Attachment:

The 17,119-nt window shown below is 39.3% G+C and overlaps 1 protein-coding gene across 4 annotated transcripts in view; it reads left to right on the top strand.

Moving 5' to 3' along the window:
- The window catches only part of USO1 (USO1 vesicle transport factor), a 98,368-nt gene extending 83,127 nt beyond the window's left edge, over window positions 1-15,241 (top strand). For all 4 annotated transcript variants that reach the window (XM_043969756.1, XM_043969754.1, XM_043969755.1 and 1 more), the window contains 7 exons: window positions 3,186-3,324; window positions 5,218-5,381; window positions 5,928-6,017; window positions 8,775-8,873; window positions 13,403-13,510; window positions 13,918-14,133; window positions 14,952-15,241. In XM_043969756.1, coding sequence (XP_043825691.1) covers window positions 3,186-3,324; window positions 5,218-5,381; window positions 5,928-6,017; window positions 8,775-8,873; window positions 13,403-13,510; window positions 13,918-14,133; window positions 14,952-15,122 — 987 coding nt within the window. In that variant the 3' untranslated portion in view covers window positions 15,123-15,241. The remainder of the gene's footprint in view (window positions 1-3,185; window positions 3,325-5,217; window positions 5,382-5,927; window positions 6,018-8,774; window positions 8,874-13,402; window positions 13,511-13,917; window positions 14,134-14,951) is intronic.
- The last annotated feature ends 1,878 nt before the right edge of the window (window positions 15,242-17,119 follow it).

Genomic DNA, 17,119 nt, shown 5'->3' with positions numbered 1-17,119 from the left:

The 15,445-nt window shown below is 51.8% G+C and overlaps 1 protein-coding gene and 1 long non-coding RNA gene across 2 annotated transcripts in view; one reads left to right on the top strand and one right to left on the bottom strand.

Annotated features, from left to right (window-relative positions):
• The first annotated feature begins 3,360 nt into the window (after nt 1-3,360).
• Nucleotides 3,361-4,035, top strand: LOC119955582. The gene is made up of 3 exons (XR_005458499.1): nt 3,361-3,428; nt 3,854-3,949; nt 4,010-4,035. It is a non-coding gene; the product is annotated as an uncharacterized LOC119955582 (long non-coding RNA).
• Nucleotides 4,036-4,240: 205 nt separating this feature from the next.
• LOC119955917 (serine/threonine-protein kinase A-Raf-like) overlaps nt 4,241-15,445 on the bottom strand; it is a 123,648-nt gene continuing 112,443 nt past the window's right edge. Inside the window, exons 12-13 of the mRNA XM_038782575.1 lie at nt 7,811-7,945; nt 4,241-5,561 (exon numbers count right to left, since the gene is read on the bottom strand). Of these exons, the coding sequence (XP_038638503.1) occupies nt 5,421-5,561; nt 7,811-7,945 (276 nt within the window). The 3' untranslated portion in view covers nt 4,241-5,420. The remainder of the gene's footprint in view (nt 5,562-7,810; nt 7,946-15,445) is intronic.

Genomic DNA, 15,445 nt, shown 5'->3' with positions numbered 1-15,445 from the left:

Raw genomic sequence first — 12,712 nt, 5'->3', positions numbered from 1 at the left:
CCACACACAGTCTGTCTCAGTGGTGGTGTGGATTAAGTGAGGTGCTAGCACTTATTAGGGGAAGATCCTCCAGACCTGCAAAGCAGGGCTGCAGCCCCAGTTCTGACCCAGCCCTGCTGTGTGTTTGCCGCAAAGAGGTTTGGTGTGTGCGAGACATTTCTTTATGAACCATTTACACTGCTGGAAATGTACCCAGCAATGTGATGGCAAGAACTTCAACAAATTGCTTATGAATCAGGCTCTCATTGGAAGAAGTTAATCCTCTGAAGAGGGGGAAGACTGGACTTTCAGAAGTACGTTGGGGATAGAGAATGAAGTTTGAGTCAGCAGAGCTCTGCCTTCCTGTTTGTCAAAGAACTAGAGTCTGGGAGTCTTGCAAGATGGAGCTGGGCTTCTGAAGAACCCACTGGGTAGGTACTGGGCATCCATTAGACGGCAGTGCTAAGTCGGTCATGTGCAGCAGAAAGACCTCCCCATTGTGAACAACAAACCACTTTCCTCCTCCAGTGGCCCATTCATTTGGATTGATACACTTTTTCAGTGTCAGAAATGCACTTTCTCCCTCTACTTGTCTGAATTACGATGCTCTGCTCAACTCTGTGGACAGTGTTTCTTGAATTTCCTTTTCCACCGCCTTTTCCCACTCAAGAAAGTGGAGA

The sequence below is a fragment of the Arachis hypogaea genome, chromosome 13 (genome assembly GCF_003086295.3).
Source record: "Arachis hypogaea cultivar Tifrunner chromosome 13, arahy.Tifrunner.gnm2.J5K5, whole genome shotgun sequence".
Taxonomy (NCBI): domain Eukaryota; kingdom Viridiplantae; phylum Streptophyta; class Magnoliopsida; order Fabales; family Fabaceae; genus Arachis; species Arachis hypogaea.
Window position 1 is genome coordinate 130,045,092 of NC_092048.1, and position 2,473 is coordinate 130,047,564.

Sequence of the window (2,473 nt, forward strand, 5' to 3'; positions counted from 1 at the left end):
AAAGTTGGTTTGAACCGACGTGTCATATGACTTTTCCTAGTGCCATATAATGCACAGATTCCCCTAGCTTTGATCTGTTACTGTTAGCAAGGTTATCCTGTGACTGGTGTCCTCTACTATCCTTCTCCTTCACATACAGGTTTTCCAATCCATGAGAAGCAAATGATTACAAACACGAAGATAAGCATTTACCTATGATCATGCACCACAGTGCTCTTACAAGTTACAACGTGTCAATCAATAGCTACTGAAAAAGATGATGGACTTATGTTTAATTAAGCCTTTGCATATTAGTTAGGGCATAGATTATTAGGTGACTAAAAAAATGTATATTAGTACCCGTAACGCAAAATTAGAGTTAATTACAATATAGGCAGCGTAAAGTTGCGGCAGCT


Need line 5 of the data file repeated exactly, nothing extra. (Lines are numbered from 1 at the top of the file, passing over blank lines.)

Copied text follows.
Genomic DNA, 17,119 nt, shown 5'->3' with positions numbered 1-17,119 from the left: